Featured

“We’d Revert Back to the Idea of a Cauliflower”: Debra Granik on Stray Dog

Ron Hall in Stray Dog Ron Hall in Stray Dog

Much more than a companion piece to her Oscar-nominated feature Winter’s Bone, Debra Granik’s Stray Dog sets its sights on a peaceful and welcoming side of Missouri rarely seen in American cinema. Ron “Stray Dog” Hall, a Missouri-bred Vietnam vet and biker, goes above and beyond to help both those in his RV park community and fellow veterans suffering from PTSD. It’s rare to see a film that focuses both on the goodness of the human spirit and the painful, lifelong regrets that it may hold, but Granik allows the layers of the narrative to unfold with a nonjudgmental eye. Patriotic without suffering from American exceptionalism, the film — an entry in last year’s New York FIlm Festival Spotlight on…  Read more

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Livi Newman on Shooting Successful Sex Scenes at the Sundance Directors Lab

Livi Newman directs actress Tashiana Washington as director of photography Dagmar Weaver-Madsen looks on. Livi Newman directs actress Tashiana Washington as director of photography Dagmar Weaver-Madsen looks on.

Olivia Newman is at the Sundance Directors Lab with her feature First Match, the tale of “a teenage girl from Brooklyn’s Brownsville neighborhood [who] decides that joining the all-boys high school wrestling team is the only way back to her estranged father.” She is also eight months pregnant. Below, she writes about shooting sex scenes. Read Part One of her Sundance Diary here. “Shoot every scene like a sex scene and you’ll be wildly successful.” That’s what James Mangold said to me. I was sitting in a circle with the Week Three Creative Advisors who had all just watched the very last scene I shot during the month-long Directors Lab. In it, my main character, Mo, a fifteen year-old girl…  Read more

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To Not Be Crippled by Storytelling: Les Blank’s A Poem is a Naked Person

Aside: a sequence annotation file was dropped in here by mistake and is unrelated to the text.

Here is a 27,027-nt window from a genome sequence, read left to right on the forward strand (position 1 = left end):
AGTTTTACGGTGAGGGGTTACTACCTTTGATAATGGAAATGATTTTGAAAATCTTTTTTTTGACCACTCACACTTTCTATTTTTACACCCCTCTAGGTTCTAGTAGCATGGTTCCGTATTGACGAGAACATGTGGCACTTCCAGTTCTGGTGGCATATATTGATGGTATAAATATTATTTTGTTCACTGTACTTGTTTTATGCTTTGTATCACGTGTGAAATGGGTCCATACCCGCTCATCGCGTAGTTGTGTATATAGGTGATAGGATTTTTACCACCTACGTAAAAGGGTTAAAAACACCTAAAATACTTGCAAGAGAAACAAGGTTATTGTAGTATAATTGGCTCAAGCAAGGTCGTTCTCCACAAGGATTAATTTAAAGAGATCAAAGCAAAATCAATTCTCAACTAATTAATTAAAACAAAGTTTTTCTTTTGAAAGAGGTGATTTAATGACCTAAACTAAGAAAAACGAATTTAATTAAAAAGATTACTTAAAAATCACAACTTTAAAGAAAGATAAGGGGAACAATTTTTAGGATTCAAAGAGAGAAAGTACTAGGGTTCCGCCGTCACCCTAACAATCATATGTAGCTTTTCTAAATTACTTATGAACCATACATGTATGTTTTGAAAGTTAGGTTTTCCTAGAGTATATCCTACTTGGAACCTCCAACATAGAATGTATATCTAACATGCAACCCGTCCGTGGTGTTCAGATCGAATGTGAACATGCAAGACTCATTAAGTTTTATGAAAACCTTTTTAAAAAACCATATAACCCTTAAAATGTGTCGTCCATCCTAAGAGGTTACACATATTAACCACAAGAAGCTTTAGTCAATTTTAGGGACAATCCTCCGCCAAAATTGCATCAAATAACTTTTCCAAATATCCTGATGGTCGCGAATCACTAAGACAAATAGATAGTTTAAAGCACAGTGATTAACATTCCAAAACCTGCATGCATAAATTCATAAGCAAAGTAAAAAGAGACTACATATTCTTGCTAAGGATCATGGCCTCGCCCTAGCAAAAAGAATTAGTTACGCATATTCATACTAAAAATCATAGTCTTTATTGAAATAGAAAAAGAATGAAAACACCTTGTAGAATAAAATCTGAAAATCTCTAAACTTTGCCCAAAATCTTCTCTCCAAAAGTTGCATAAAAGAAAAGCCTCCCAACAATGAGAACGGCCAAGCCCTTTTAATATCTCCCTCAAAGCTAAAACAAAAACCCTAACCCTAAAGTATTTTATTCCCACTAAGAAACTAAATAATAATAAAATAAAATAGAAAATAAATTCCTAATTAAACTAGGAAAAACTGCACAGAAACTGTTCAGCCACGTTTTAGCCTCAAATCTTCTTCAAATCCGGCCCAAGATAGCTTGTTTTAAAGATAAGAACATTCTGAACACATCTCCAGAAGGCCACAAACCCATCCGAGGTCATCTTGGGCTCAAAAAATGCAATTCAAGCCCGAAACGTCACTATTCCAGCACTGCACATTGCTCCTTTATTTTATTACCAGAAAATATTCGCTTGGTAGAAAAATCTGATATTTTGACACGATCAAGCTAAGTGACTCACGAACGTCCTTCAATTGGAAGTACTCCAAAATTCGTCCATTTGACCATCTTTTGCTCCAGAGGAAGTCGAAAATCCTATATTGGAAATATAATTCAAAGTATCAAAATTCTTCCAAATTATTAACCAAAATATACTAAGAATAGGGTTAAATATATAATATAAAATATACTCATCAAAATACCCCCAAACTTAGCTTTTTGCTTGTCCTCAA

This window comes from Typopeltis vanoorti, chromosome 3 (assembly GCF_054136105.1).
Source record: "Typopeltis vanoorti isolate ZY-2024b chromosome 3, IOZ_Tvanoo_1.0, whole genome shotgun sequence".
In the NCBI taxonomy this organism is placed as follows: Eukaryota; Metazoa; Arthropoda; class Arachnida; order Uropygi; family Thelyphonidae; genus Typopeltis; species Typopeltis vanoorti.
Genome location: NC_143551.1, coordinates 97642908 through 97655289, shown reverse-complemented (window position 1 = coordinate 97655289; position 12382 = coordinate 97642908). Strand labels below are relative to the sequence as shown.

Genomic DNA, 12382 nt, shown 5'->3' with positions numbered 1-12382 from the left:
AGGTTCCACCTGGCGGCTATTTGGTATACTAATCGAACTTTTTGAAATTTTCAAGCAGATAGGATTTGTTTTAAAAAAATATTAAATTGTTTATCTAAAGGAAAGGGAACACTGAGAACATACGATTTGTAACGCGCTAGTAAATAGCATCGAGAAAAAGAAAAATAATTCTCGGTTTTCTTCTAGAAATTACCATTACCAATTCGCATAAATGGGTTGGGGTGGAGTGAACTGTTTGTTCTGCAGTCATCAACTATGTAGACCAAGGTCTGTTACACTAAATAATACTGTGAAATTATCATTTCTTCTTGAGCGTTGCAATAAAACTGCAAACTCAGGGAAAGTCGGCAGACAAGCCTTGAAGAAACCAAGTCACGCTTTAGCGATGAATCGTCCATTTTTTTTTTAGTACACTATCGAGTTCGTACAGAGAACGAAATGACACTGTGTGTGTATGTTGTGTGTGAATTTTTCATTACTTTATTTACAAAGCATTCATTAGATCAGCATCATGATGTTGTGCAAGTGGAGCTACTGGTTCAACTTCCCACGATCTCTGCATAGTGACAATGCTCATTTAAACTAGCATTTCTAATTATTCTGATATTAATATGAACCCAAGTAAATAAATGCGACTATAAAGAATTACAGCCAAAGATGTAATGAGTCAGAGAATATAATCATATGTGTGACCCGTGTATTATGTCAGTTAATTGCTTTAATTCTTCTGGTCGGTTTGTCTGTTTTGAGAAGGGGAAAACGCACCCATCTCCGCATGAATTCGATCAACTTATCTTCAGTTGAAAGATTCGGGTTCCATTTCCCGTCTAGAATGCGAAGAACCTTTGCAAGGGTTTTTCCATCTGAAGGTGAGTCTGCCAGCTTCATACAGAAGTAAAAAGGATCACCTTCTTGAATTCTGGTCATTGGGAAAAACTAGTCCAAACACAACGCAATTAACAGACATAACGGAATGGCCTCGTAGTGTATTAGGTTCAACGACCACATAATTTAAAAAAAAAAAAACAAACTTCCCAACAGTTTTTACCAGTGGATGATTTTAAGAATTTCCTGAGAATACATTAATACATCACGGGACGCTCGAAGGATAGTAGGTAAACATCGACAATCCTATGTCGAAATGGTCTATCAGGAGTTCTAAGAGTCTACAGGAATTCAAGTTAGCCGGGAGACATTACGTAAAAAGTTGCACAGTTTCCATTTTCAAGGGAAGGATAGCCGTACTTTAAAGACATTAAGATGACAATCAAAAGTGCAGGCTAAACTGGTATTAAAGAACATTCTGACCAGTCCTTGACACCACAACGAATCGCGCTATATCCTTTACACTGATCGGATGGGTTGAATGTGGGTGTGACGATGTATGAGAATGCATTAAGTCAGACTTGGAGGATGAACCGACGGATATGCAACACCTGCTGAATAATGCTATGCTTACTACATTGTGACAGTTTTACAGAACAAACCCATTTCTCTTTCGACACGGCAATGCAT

Leon Russell in A Poem is a Naked Person Leon Russell in A Poem is a Naked Person

Early in Les Blank’s A Poem is a Naked Person, we see a shirtless, bearded man in cutoffs standing in an empty white pool nonchalantly scooping tiny scorpions into a mason jar with a piece of paper. At first, this action is underscored with “Take Me” by George Jones, carried over from the prior scene, which featured Jones playing in musician Leon Russell’s riverside Oklahoma recording studio. As the Jones song winds down we’re treated to the scorpion catcher’s musings on creativity, on how letting children draw on blank walls is sensible parenting, on how he’s made uncomfortable by prefabricated housing where everything is already finished. Once he’s cleared the scorpions, he begins to paint on the pool floor. We…  Read more

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“Just Say No to Poverty Porn”: Maggie Steber on She Does Podcast

Maggie Steber (photo: Elaine Sheldon McMillion) Maggie Steber (photo: Elaine Sheldon McMillion)

Maggie Steber is a prolific documentary photographer who has worked in 65 countries around the world focusing on humanitarian, cultural, and social stories. For over three decades, Maggie has worked in Haiti, an experience that has impacted her emotionally and personally and led to her book “Dancing on Fire.” She has received the Leica Medal of Excellence, and recognition from World Press Photo Foundation, the Overseas Press Club, Pictures of the Year, and the Medal of Honor for Distinguished Service to Journalism from the University of Missouri. Her work has been featured in National Geographic Magazine, The New York Times Magazine, Smithsonian Magazine, AARP, The Guardian, and Geo Magazine among others, and is featured in the Library of Congress and…  Read more

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“One Light in the Right Place Takes the Place of Three or Four in the Wrong Place”: DP Darren Genet on The Vampire Diaries

Darren Genet on The Vampire Diaries Darren Genet on The Vampire Diaries

I first became aware of cinematographer Darren Genet when I encountered his work on All the Boys Love Mandy Lane, a surprisingly lyrical and beautiful horror film that had more in common with the work of Terrence Malick and ’70s-era Peter Bogdanovich than with other teen slasher films. Awestruck by Genet’s visual originality and technical precision, I continued to follow his work as he ventured into television (CSI: Miami) and continued to evolve as a feature cinematographer on films like Jada Pinkett Smith’s criminally underrated directorial debut, The Human Contract. That film exhibits all of Genet’s strengths: a bold and expressive palette, lighting that has an extraordinary tonal range and is simultaneously gorgeous and organic, and elegant compositions and camera…  Read more